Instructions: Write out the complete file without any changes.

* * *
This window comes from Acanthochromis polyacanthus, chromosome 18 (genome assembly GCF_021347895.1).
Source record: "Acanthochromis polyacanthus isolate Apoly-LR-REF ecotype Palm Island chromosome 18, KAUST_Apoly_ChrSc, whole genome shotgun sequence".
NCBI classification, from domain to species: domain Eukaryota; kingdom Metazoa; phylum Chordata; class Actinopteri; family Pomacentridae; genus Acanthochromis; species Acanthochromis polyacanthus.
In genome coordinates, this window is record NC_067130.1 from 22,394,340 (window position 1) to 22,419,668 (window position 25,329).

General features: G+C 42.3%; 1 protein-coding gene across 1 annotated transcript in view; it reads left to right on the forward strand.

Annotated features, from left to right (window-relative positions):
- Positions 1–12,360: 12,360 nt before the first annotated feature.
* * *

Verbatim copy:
This window comes from Acanthochromis polyacanthus, chromosome 18 (genome assembly GCF_021347895.1).
Source record: "Acanthochromis polyacanthus isolate Apoly-LR-REF ecotype Palm Island chromosome 18, KAUST_Apoly_ChrSc, whole genome shotgun sequence".
NCBI classification, from domain to species: domain Eukaryota; kingdom Metazoa; phylum Chordata; class Actinopteri; family Pomacentridae; genus Acanthochromis; species Acanthochromis polyacanthus.
In genome coordinates, this window is record NC_067130.1 from 22,394,340 (window position 1) to 22,419,668 (window position 25,329).

General features: G+C 42.3%; 1 protein-coding gene across 1 annotated transcript in view; it reads left to right on the forward strand.

Annotated features, from left to right (window-relative positions):
- Positions 1–12,360: 12,360 nt before the first annotated feature.